Facebook's Application Verification program can be improved, but it's good enough and money well spent because it significantly raises the visibility and usage of certified applications, according to participating developers.
The program, in which external developers pay an annual fee to have Facebook review and hopefully certify as "trustworthy" their applications, initially met with a wave of criticism when it was announced almost a year ago.
At the time, critics said the program would unjustly benefit developers with enough money to have their applications reviewed, while harming programmers with fewer financial resources.
Critics also said that Facebook should ensure that all applications built for its site be trustworthy, and that developers shouldn't bear the burden of financing such a review process.
Facebook countered by saying that indeed all external applications on its platform have to comply with a strict set of guidelines and policies, and that the Application Verification program is optional.
The social networking company said the program is aimed at developers who want to distinguish their applications as going beyond the basic requirements with which all 350,000 third-party applications on Facebook's platform must comply with.
Facebook also envisions the program as encouraging more members to install applications, especially people who are generally reticent about externally built apps.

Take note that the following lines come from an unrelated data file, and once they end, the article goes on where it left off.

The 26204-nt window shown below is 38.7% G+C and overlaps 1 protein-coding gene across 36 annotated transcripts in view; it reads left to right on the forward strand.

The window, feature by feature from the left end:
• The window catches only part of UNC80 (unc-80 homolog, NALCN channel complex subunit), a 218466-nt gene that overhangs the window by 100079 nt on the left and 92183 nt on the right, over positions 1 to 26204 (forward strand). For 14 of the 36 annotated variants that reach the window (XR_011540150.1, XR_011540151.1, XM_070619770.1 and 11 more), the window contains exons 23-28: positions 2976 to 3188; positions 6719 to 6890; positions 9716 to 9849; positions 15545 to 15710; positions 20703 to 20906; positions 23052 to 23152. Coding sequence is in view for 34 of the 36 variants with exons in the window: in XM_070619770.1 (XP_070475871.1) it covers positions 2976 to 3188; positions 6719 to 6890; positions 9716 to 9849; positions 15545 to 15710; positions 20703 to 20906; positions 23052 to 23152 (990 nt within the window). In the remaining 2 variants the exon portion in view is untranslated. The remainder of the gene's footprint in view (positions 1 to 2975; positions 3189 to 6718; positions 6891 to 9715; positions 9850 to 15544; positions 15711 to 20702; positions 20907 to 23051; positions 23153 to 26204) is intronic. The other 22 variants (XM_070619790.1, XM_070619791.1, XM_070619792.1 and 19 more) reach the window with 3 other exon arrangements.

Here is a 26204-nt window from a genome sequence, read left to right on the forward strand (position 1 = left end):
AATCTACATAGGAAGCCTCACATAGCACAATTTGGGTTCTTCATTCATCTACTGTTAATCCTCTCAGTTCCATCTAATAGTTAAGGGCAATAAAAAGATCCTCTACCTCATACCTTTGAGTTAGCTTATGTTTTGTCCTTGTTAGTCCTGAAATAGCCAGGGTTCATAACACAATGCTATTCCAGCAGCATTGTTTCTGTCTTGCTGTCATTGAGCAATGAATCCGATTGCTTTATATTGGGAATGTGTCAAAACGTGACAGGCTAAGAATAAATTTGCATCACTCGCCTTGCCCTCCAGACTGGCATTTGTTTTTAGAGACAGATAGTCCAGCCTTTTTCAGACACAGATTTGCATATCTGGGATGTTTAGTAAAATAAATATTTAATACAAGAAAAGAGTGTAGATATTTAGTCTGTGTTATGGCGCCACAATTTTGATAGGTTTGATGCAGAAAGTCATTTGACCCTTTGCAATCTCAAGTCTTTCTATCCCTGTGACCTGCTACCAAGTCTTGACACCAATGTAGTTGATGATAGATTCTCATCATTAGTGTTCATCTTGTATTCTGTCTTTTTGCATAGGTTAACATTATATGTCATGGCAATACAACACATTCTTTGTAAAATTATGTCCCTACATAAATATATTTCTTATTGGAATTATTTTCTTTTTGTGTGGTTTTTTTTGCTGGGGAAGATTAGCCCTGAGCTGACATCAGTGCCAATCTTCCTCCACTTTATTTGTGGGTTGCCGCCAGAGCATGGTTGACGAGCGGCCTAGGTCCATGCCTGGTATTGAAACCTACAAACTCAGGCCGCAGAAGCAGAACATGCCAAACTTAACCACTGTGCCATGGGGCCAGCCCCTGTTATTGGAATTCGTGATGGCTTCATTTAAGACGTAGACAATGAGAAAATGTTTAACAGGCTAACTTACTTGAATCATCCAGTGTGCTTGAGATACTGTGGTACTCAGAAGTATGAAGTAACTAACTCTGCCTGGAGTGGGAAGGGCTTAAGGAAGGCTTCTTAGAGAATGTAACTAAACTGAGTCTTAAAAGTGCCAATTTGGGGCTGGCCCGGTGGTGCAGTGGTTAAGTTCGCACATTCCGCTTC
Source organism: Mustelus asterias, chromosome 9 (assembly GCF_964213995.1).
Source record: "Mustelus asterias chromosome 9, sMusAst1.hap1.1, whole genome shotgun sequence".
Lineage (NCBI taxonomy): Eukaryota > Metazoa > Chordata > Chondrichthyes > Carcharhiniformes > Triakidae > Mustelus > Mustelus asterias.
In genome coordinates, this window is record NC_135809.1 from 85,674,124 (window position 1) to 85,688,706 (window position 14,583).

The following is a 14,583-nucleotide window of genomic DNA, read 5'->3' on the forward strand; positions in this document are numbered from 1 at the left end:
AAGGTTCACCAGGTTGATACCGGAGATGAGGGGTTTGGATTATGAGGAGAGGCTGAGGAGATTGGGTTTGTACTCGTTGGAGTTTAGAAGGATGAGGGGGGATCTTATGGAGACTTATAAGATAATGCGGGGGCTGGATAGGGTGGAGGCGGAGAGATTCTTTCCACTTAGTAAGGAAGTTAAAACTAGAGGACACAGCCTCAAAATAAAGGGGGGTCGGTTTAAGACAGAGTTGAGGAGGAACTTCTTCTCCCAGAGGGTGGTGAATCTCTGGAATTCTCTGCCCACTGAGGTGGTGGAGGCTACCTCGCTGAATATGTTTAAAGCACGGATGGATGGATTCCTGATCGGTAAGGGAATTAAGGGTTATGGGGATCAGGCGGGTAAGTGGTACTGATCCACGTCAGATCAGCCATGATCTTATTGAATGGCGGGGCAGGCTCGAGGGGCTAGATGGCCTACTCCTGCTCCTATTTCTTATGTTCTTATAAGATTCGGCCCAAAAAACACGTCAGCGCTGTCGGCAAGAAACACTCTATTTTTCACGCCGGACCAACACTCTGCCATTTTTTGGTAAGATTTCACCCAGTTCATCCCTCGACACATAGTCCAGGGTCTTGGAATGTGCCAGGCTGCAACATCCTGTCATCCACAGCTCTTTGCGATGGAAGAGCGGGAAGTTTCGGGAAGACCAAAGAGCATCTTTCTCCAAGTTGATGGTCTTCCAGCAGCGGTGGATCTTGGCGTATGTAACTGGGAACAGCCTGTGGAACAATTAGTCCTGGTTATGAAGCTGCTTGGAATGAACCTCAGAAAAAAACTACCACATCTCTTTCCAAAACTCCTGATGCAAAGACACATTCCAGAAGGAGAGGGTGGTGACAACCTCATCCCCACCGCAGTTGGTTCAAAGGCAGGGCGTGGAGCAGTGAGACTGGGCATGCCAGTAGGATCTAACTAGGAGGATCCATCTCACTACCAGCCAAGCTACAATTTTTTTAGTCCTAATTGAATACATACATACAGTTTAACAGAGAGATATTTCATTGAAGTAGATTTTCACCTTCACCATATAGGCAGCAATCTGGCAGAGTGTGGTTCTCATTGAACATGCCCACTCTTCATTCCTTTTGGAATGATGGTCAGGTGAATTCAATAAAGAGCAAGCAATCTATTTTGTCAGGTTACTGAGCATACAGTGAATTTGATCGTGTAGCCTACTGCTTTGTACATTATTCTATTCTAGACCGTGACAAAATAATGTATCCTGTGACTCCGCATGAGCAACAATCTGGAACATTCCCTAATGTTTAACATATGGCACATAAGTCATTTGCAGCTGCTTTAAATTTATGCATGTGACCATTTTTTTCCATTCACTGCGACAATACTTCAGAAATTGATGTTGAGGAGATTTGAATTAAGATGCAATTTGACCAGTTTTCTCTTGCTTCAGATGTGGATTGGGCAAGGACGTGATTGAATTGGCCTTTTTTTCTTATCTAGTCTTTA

Now that the dust has settled and the program nears its first anniversary, it appears developers are reaping enough benefits to justify the cost, which is US$375 for a year's certification, except for students and nonprofits, who pay a $175 fee.
Still, participating developers would like to see Facebook promote and explain the program more to end users, as well as sweeten the pot of goodies that verified applications get. Developers also suggest that Facebook make the review process smoother and quicker.
Today, the benefits include a badge stating the application has been verified, advertising credits and discounts, better placement in the applications directory and permission to send more notifications and requests to users.
Prior to getting his App Broker application certified, Francis Pelland saw minimal weekly growth in users -- about 4 percent.
After App Broker got the stamp of approval, its installations have grown about 1,200 percent, and increase about 30 percent every week, Pelland said in a phone interview.
"Having a better position in the application directory helps a lot," said Pelland, a law and computer science student at Carleton University in Ontario, Canada, who has built several Facebook applications.
Pelland, who paid the $175 student fee, plans to resubmit App Broker when its certification period ends. "I definitely see a benefit. I've gotten more than my money's worth from it," said Pelland, whose application generates revenue from advertising, sponsorships and virtual goods.
Hong Kong's NK Toys and Entertainment has had a similar experience with its Fantasyworld Hero application, according to chief designer Louis Ng and artist and conceptual designer Charles Ng. After getting certified, Fantasyworld Hero'd installations jumped 40-fold.
"Given the amount of exposure we are getting, we will most likely do that [verification] again. And there is also an advertising credit that comes with [the program] by Facebook which we do think is a good deal," they said via e-mail.